Chris Weller: Electric 'Thinking Cap' Puts Your Brain Power Into High Gear

The Kosher Gourmet by Marlene Parrish A gift of hazelnuts keeps giving --- for a variety of nutty recipes: Entree, side, soup, dessert

April 4, 2014

Rabbi David Gutterman: The Word for Nothing Means Everything

Charles Krauthammer: Kerry's folly, Chapter 3

Amy Peterson: A life of love: How to build lasting relationships with your children

John Ericson: Older Women: Save Your Heart, Prevent Stroke Don't Drink Diet

John Ericson: Why 50 million Americans will still have spring allergies after taking meds

Cameron Huddleston: Best and Worst Buys of April 2014

Stacy Rapacon: Great Mutual Funds for Young Investors

Sarah Boesveld: Teacher keeps promise to mail thousands of former students letters written by their past selves

The Kosher Gourmet by Sharon Thompson Anyone can make a salad, you say. But can they make a great salad? (SECRETS, TESTED TECHNIQUES + 4 RECIPES, INCLUDING DRESSINGS)

April 2, 2014

Paul Greenberg: Death and joy in the spring

Dan Barry: Should South Carolina Jews be forced to maintain this chimney built by Germans serving the Nazis?

Mayra Bitsko: Save me! An alien took over my child's personality

Frank Clayton: Get happy: 20 scientifically proven happiness activities

Susan Scutti: It's Genetic! Obesity and the 'Carb Breakdown' Gene

Lecia Bushak: Why Hand Sanitizer May Actually Harm Your Health

Stacy Rapacon: Great Funds You Can Own for $500 or Less

Cameron Huddleston: 7 Ways to Save on Home Decor

The Kosher Gourmet by Steve Petusevsky Exploring ingredients as edible-stuffed containers (TWO RECIPES + TIPS & TECHINQUES)

Jewish World Review Jan. 15, 2007 / 25 Teves 5767

Mitt be nimble

By Jeff Jacoby

Jeff Jacoby
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http://www.JewishWorldReview.com | Mitt Romney launched his four-year term as governor of Massachusetts with an inaugural address that pronounced state government "slow, bureaucratic, and disconnected" and declared that under his leadership there would instead be a "realignment toward the nimble and inventive."

It wasn't exactly great oratory. (Romney's main example of a nimble and inventive organization was, of all things, al-Qaeda.) It wasn't great prophecy, either. Four years later, Massachusetts state government is pretty much the same slow, bureaucratic, and disconnected behemoth it was in 2003. It takes more than a lone Republican governor to change a political culture as dreary and sluggish as the one entrenched in the overwhelmingly Democratic Massachusetts State House.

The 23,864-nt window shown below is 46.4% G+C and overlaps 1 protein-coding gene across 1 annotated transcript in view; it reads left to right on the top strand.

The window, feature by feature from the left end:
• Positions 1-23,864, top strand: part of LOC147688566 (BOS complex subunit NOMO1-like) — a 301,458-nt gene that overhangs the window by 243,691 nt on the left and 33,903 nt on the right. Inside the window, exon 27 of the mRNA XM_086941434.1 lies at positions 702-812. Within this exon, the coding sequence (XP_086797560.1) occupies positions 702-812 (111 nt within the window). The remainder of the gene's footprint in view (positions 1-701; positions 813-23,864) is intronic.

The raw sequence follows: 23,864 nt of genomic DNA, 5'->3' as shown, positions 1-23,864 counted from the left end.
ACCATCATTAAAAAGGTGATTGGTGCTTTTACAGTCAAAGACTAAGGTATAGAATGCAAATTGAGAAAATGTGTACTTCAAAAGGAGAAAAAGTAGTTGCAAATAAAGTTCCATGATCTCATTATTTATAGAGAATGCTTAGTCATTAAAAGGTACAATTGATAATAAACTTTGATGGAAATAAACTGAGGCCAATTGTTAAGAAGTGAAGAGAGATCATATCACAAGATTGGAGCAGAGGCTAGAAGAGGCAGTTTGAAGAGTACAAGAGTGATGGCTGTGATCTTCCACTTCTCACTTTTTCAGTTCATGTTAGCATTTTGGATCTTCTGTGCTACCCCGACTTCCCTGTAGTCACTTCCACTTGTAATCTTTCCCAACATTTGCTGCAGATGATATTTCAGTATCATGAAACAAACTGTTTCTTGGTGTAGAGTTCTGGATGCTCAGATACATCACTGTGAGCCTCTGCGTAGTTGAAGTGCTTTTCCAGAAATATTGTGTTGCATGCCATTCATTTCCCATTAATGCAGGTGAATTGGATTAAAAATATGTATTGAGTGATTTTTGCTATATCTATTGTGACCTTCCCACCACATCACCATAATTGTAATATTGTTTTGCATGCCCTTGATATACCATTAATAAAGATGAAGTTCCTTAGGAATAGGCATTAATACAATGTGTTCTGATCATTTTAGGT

But in less than two weeks since his red-carpet walk out of the governor's office and into the 2008 presidential marathon, Romney has made it clear that when it comes to nimble and inventive maneuvering, he'll be the candidate to beat.

At 4 p.m. on January 3, Romney's lawyer filed the papers creating a presidential exploratory committee. Moments later, an official — and very sleek — campaign website was online. At 4:11 p.m., the campaign's introductory press release had been e-mailed to journalists. Thirty minutes later came another — three pages of statements by and about Romney, most of them attesting to his conservative credentials.

Last Monday, the Romney campaign held its first major fund-raising event, a high-powered call-a-thon that pulled in $6.5 million. It demolished not only the modern record for political donations raised in a single day, but the paradigm of what a campaign fund-raiser can be. Instead of inviting several hundred supporters to a $1,000-a-head dinner, Romney invited several hundred political and financial all-stars — eminentoes like Governor Matt Blunt of Missouri and eBay chief executive Meg Whitman — to spend a day working their Rolodexes and dialing for dollars. Unlike a typical boiler-room operation run out of a hole-in-the-wall, Romney's "National Call Day" was staged in a giant convention center, with old and new media on hand to record all the action.